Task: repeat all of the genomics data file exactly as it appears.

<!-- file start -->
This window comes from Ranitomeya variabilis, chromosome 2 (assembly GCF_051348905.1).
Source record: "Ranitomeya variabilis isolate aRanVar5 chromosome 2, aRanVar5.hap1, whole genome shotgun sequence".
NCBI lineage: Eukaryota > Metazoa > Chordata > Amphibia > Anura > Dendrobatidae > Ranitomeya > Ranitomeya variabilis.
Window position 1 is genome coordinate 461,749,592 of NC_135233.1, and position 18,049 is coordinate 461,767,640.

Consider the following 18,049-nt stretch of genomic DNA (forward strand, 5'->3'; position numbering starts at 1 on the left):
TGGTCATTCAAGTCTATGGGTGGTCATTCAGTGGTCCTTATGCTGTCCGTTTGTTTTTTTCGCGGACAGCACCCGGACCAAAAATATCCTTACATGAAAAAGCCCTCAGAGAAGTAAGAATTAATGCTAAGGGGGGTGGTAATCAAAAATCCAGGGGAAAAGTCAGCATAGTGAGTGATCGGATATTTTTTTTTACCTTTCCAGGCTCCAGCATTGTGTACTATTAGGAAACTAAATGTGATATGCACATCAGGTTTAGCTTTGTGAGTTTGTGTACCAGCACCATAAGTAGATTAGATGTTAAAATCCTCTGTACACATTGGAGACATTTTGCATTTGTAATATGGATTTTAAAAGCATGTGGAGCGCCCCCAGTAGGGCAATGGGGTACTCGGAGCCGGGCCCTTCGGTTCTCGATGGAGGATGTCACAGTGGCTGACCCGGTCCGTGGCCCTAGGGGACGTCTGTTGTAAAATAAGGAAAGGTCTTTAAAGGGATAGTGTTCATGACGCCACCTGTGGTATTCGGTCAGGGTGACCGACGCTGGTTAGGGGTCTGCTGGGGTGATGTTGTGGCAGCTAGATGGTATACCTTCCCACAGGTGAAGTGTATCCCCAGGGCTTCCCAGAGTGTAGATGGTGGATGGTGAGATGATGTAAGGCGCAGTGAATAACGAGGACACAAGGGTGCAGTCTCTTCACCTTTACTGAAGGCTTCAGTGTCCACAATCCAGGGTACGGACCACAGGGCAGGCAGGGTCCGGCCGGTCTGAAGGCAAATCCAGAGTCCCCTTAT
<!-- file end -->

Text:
This window comes from Ranitomeya variabilis, chromosome 2 (assembly GCF_051348905.1).
Source record: "Ranitomeya variabilis isolate aRanVar5 chromosome 2, aRanVar5.hap1, whole genome shotgun sequence".
NCBI lineage: Eukaryota > Metazoa > Chordata > Amphibia > Anura > Dendrobatidae > Ranitomeya > Ranitomeya variabilis.
Window position 1 is genome coordinate 461,749,592 of NC_135233.1, and position 18,049 is coordinate 461,767,640.

Consider the following 18,049-nt stretch of genomic DNA (forward strand, 5'->3'; position numbering starts at 1 on the left):
TGGTCATTCAAGTCTATGGGTGGTCATTCAGTGGTCCTTATGCTGTCCGTTTGTTTTTTTCGCGGACAGCACCCGGACCAAAAATATCCTTACATGAAAAAGCCCTCAGAGAAGTAAGAATTAATGCTAAGGGGGGTGGTAATCAAAAATCCAGGGGAAAAGTCAGCATAGTGAGTGATCGGATATTTTTTTTTACCTTTCCAGGCTCCAGCATTGTGTACTATTAGGAAACTAAATGTGATATGCACATCAGGTTTAGCTTTGTGAGTTTGTGTACCAGCACCATAAGTAGATTAGATGTTAAAATCCTCTGTACACATTGGAGACATTTTGCATTTGTAATATGGATTTTAAAAGCATGTGGAGCGCCCCCAGTAGGGCAATGGGGTACTCGGAGCCGGGCCCTTCGGTTCTCGATGGAGGATGTCACAGTGGCTGACCCGGTCCGTGGCCCTAGGGGACGTCTGTTGTAAAATAAGGAAAGGTCTTTAAAGGGATAGTGTTCATGACGCCACCTGTGGTATTCGGTCAGGGTGACCGACGCTGGTTAGGGGTCTGCTGGGGTGATGTTGTGGCAGCTAGATGGTATACCTTCCCACAGGTGAAGTGTATCCCCAGGGCTTCCCAGAGTGTAGATGGTGGATGGTGAGATGATGTAAGGCGCAGTGAATAACGAGGACACAAGGGTGCAGTCTCTTCACCTTTACTGAAGGCTTCAGTGTCCACAATCCAGGGTACGGACCACAGGGCAGGCAGGGTCCGGCCGGTCTGAAGGCAAATCCAGAGTCCCCTTAT